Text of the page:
Or at least we would get those replacements, if only we weren’t busy paying off Boomers’ inability to build sustainable housing markets, health care systems, senior welfare programs, industrial production models, racial and cultural integration initiatives, and so on. But yeah, sure, it’s my fault your tool factory closed. Okay.
Put another way: How much SBD or Sears stock do Boomers have in their retirement accounts, versus Millennials? I wasn’t the one profiting from that offshoring, and I wasn’t the one who could have voted to stop it. For once, entertain the idea that you might actually be at fault. Boomers are so busy complaining about “participation trophies” that they seem to forget they were the ones handing them out.
, I feel better now.
But, but, but, we earned our Medicare, dang it!!!! How dare you kids ask for free college!!!
As the saying goes about boomers: “They’re parents gave them a lollipop. They liked them so much they turned around and stole lollipops from their kids and grandkids.”
Try to stay on topic please.
I know this post is old, but I just read it. I was a huge spg dealer, I just found out there gone. I had a stroke, getting ready to get back to work. I have been selling tools 34 years. I do all my own wrenching, and yes our kids arent like we were. But my kids builds his own computers gets great grades in college. He can fix his car if he has to, he thinks he to smart to be a mechanic !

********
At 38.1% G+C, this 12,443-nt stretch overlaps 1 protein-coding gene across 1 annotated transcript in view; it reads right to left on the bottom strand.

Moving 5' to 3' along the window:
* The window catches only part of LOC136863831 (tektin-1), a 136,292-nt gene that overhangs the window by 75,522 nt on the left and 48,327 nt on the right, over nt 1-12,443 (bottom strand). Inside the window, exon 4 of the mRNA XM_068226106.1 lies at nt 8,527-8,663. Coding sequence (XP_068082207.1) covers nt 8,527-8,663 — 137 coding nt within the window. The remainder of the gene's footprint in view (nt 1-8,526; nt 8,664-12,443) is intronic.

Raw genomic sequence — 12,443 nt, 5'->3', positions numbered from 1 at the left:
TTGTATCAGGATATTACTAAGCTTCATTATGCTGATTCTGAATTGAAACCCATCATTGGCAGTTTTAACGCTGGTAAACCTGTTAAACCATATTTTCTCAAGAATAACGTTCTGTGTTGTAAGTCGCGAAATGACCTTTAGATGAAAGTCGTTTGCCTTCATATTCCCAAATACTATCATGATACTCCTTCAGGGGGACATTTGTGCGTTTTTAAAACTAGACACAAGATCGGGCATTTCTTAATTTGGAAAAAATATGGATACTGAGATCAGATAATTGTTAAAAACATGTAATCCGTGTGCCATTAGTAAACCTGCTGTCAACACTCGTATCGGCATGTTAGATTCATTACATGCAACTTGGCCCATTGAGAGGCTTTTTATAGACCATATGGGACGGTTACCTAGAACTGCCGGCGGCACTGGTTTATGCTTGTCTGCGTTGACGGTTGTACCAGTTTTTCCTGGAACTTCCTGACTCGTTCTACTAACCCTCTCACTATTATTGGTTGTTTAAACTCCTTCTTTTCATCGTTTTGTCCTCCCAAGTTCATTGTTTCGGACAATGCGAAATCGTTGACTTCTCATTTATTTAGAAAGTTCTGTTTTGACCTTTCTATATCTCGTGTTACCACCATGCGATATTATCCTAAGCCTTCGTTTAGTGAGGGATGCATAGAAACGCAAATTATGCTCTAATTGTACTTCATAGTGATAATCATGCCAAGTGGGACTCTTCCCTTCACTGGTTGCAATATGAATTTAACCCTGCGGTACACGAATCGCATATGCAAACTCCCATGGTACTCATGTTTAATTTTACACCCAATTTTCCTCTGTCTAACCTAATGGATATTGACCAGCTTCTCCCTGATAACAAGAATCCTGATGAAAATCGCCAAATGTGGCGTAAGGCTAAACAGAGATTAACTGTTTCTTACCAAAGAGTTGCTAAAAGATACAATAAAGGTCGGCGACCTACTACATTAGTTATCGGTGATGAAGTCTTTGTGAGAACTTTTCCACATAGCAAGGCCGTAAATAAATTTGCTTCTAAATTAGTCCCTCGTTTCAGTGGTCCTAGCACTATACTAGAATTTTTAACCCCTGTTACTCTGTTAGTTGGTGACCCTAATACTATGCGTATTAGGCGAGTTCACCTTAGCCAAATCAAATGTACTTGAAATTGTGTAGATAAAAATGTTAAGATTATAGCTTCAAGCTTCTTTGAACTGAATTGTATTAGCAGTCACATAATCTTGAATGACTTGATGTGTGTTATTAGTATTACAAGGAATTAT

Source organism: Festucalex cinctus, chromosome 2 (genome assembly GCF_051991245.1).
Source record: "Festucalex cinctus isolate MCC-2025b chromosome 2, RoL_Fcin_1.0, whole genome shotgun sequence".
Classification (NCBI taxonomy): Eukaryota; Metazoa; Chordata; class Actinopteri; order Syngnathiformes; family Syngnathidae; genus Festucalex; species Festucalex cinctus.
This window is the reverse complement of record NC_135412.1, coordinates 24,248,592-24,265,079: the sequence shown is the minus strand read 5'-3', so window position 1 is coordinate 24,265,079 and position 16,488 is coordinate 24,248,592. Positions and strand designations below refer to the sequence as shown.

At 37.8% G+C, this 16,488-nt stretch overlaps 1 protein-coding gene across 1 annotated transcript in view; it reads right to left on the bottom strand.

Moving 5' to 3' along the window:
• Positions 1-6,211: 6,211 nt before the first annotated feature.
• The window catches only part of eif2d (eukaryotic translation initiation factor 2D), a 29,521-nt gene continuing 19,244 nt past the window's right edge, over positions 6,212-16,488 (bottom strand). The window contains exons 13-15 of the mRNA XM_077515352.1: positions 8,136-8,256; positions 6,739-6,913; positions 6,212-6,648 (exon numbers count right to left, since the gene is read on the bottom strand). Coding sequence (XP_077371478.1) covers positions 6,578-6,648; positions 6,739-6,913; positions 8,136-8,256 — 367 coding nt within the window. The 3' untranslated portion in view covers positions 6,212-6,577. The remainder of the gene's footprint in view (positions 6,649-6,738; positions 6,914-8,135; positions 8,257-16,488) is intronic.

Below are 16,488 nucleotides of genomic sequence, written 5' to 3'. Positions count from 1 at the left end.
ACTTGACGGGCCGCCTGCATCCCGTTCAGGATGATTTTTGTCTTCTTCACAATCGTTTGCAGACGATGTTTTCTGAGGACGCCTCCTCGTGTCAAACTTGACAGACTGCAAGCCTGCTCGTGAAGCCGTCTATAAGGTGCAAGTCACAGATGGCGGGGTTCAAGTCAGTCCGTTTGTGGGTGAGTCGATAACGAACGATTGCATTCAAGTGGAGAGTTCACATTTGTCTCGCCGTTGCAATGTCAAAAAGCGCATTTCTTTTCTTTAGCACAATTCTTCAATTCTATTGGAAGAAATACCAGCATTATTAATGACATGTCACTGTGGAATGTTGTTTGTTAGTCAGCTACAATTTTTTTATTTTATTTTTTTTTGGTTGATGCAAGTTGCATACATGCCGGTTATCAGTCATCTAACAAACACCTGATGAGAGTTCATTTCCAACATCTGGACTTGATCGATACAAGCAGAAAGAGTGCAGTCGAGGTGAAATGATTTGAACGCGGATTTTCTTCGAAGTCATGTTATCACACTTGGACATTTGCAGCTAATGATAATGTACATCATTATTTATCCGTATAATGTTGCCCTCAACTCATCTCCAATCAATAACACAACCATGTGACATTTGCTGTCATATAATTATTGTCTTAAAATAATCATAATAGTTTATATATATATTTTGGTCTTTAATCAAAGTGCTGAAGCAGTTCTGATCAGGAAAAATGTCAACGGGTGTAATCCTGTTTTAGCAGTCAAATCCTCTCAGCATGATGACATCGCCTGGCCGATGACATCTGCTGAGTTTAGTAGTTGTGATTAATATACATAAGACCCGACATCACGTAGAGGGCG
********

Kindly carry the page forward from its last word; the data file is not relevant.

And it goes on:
That’s a significant generalization and assumption. If you have data to support that I’d be interested in seeing though.
I looked at many toolboxes and I went with the US General because it was the best built of the “not stupidly expensive” boxes. In some ways, the US General was actually nicer than the more expensive Milwaukee.
My only real complaint with US General is that they don’t make a smaller drawer unit that doesn’t have the trunk lid on top. If they did, I’d buy them to locate under my tablesaw table and other spots around the shop.
I have tools handed down from several generations, I admit I don’t know what some where used for. Not going to say my age but I’m probably one of the last generations that does my own wrenching. Today’s 15 to 25 year olds are more than likely the product of a generation from very few who worked with their hands. Most youth today don’t know how to open a can of paint let alone want tools or will ever need a tool box. I believe today’s “throw away and buy new” society has impacted tool production.
dw You are so right about the younger generation. I am in my 8th. decade and still turning wrenches.
I’d say that is an overly pessimistic view of the current generation.
No kidding. DW underestimates an entire generation of people.
They have all the knowledge in the world at their fingertips and more ability to create a more appealing, efficient, powerful and connected home with cordless power tools that can run all day and still deliver better performance with modern materials and smart appliances and hardware.